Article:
How Do I Know What NOT to Fly as My First Plane?

Originally by Frank Granelli for Sport Aviator

First, you should understand that only certain model aircraft are suitable for a beginning model pilot. We know that you really want to fly a P-51 Mustang fighter or F-16, F-15, Extra 300, Spitfire, B-17, Pitts Special (insert dream airplane of choice). But that is really, really not a good idea when you’re first learning. Scale models (model replicas of full size aircraft) like the Spitfire or highly aerobatic scale models like the Dave Patrick Extra 330L (shown below) make poor choices as trainers for several reasons:

  • They fly too fast and require that the pilot be far ahead of them.
  • These models have no self-righting ability; they stay exactly where they are put even it that is the wrong place to be.
  • Takeoff and landing speeds are high because wing loadings are high. So are roll rates and elevator response.
  • Stall characteristics can be fierce with fast wing drops and snap rolls developing into spins.

While great for an experienced pilot, these types of models are best deferred to next season’s flying.

What about scale models of light aircraft? Shouldn’t they be good trainers? Not really. Even the venerable Piper Cub is not the best trainer. While it may takeoff, fly and land slowly it has other flight characteristics that limit its use as a basic trainer. First, it is too “short-coupled” meaning that the distance from the wing’s trailing edge to the front of the elevators is much too short when compared to the airplane’s wingspan. This makes the model airplane, as it does the full-size, less stable around the yaw axis. There is a lot of adverse yaw in a full-size or in a model cub. Being short-coupled also makes the elevator too sensitive for a basic trainer and the ailerons somewhat fast.

The cub is also difficult to handle during the ground roll part of the takeoff. No student pilot needs these hassles while trying to learn to fly RC. The cub is a great second aircraft however if you like scale airplanes (who doesn’t?), Most other scale kits of light aircraft have high wing loadings in addition to most of the Cub’s problems. Their takeoff and landing speeds are too high while their stall characteristics are too drastic.

Now that we have eliminated all the models you really wanted, what’s left? A tremendous amount is left actually. So we have to rule out most of them. Low-wing sport aircraft like the Goldberg Tiger II make great second airplanes. While possessing more gentle flying characteristics than scale or aerobatic models, these aircraft have fast control responses and less gentle stall characteristics.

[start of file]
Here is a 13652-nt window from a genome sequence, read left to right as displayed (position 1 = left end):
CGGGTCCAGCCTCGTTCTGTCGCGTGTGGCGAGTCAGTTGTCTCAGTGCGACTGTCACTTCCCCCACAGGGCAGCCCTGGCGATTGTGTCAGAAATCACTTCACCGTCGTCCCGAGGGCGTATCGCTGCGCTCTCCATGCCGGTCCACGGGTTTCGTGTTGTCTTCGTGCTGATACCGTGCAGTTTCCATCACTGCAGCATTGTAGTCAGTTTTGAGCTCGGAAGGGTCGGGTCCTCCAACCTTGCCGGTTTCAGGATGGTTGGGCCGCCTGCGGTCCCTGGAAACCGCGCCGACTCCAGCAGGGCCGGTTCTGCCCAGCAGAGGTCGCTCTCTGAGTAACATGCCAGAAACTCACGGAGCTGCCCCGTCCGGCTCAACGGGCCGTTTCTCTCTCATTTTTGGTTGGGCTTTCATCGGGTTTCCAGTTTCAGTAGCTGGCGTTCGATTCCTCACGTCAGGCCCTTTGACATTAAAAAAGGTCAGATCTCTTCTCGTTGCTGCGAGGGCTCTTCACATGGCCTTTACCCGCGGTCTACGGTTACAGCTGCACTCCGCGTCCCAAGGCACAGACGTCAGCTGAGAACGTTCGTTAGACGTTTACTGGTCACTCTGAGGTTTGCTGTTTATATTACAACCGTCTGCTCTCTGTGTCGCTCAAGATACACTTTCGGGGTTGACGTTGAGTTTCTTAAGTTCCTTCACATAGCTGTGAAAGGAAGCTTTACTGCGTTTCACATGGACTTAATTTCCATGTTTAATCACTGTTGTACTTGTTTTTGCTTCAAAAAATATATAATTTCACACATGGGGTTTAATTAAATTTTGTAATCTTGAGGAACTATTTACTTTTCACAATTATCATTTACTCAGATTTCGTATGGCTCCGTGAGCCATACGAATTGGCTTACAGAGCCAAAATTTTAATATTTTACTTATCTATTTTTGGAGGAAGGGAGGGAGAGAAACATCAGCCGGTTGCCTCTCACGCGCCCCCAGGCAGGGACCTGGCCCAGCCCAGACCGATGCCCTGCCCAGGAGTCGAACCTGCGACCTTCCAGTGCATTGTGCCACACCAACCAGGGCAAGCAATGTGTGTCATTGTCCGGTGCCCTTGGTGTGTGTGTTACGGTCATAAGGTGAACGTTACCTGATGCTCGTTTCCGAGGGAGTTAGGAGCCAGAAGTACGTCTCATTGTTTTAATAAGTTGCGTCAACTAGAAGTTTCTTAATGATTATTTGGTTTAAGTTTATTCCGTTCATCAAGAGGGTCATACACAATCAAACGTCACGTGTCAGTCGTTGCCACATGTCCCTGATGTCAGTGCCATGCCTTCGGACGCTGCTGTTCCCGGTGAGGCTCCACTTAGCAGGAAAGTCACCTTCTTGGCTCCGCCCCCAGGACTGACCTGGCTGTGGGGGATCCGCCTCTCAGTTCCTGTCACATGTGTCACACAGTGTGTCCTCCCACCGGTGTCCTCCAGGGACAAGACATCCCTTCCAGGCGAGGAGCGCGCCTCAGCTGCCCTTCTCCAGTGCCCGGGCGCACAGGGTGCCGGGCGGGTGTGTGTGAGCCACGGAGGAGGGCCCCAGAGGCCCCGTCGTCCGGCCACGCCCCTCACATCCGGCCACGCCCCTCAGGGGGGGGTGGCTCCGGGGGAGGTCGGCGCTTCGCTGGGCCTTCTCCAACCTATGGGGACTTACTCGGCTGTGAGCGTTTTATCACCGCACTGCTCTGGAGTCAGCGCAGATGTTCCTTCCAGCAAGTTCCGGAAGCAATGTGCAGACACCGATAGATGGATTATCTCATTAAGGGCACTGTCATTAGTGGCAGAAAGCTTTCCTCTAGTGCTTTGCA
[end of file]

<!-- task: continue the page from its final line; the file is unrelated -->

Mid-wing sport aircraft like the Top Flite RC Nobler should be deferred until next year, as they are great third models. Control response is even faster than most low-wing airplanes, stall responses even worse, landing speeds higher and there are no self-righting abilities. Many of the newer “3-D” capable models also employ a mid-wing. While their stall characteristics are gentler than other mid-wing airplanes, their control response is even faster.

So what makes a good trainer?

Since an aircraft can only be a low-wing, mid-wing or high wing, guess which design is best as a basic trainer? Exactly right, the high-wing design. There are several reasons for this. A high-wing aircraft with generous dihedral, usually 3 in. or more over a six-foot wingspan, has the ability to regain straight, level flight even if the pilot places the aircraft in a 10-15 degree bank. RC pilots say the airplane is self-righting or self-leveling. This is often referred to as being “very stable”.

Without getting into great technical detail, this is a misnomer. Actually trainers are very unstable aircraft. Stability in an airframe means that the aircraft remains exactly where the pilot places it. RC Aerobatic Aircraft are among the most stable of all model airplanes. They stay exactly where they are aimed, even if left in a one-degree bank; they do not regain straight level flight on their own.

Good RC Basic Trainers do not stay put. They tend to regain wings-level flight if given half the chance. In addition, a Basic Trainer with a flat-bottom wing usually tries to regain level flight after elevator controls are released. Both characteristics make for a good Basic RC Trainer. But an airframe designer would say they have “roll and pitch instabilities.” This last part was mentioned just so you know the truth, but it is not really worth the effort to try to reinvent modeling terms that have been in use for sixty years. Follow the links below to read more about how to select the right kind of trainer aircraft.

Read more about selecting a trainer model:

How Do I Know if I Should Buy a Ready-To-Fly (RTF) or an Almost Ready-To-Fly (ARF) Model?

How Do I Know the Difference Between Basic Trainers and Aerobatic Trainers?

How Do I Know the Number of Channels that My Trainer Needs?

How Do I Know Which Size Trainer is Right for Me?

How Do I Select My First ARF Trainer?